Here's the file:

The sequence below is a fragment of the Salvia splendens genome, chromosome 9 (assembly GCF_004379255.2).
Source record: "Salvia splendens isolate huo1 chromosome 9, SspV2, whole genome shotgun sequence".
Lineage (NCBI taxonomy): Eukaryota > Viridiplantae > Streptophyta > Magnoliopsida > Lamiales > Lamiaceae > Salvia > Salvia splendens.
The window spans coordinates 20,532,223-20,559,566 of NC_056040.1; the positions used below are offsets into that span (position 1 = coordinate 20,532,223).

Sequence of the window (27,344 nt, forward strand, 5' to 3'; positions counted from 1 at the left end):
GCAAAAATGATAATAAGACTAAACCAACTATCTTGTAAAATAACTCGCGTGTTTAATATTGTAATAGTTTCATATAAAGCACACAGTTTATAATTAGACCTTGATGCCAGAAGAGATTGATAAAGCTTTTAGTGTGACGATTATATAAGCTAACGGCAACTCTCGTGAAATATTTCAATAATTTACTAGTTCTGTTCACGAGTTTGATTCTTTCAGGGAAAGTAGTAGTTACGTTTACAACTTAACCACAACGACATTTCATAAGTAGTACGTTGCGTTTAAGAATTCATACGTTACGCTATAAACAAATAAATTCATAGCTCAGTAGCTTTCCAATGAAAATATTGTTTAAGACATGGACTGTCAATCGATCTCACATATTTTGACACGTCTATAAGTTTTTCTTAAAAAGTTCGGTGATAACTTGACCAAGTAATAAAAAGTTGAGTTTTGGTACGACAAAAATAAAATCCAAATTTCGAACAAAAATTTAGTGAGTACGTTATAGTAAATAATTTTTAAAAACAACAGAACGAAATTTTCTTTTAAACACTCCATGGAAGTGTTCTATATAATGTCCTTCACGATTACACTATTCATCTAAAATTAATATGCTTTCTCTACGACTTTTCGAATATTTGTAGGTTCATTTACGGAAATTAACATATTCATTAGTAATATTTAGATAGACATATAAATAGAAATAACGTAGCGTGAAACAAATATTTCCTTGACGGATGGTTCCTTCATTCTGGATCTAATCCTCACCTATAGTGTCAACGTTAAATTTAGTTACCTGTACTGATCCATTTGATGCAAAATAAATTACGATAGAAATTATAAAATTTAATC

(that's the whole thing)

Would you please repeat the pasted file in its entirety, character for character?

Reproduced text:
The sequence below is a fragment of the Salvia splendens genome, chromosome 9 (assembly GCF_004379255.2).
Source record: "Salvia splendens isolate huo1 chromosome 9, SspV2, whole genome shotgun sequence".
Lineage (NCBI taxonomy): Eukaryota > Viridiplantae > Streptophyta > Magnoliopsida > Lamiales > Lamiaceae > Salvia > Salvia splendens.
The window spans coordinates 20,532,223-20,559,566 of NC_056040.1; the positions used below are offsets into that span (position 1 = coordinate 20,532,223).

Sequence of the window (27,344 nt, forward strand, 5' to 3'; positions counted from 1 at the left end):
GCAAAAATGATAATAAGACTAAACCAACTATCTTGTAAAATAACTCGCGTGTTTAATATTGTAATAGTTTCATATAAAGCACACAGTTTATAATTAGACCTTGATGCCAGAAGAGATTGATAAAGCTTTTAGTGTGACGATTATATAAGCTAACGGCAACTCTCGTGAAATATTTCAATAATTTACTAGTTCTGTTCACGAGTTTGATTCTTTCAGGGAAAGTAGTAGTTACGTTTACAACTTAACCACAACGACATTTCATAAGTAGTACGTTGCGTTTAAGAATTCATACGTTACGCTATAAACAAATAAATTCATAGCTCAGTAGCTTTCCAATGAAAATATTGTTTAAGACATGGACTGTCAATCGATCTCACATATTTTGACACGTCTATAAGTTTTTCTTAAAAAGTTCGGTGATAACTTGACCAAGTAATAAAAAGTTGAGTTTTGGTACGACAAAAATAAAATCCAAATTTCGAACAAAAATTTAGTGAGTACGTTATAGTAAATAATTTTTAAAAACAACAGAACGAAATTTTCTTTTAAACACTCCATGGAAGTGTTCTATATAATGTCCTTCACGATTACACTATTCATCTAAAATTAATATGCTTTCTCTACGACTTTTCGAATATTTGTAGGTTCATTTACGGAAATTAACATATTCATTAGTAATATTTAGATAGACATATAAATAGAAATAACGTAGCGTGAAACAAATATTTCCTTGACGGATGGTTCCTTCATTCTGGATCTAATCCTCACCTATAGTGTCAACGTTAAATTTAGTTACCTGTACTGATCCATTTGATGCAAAATAAATTACGATAGAAATTATAAAATTTAATC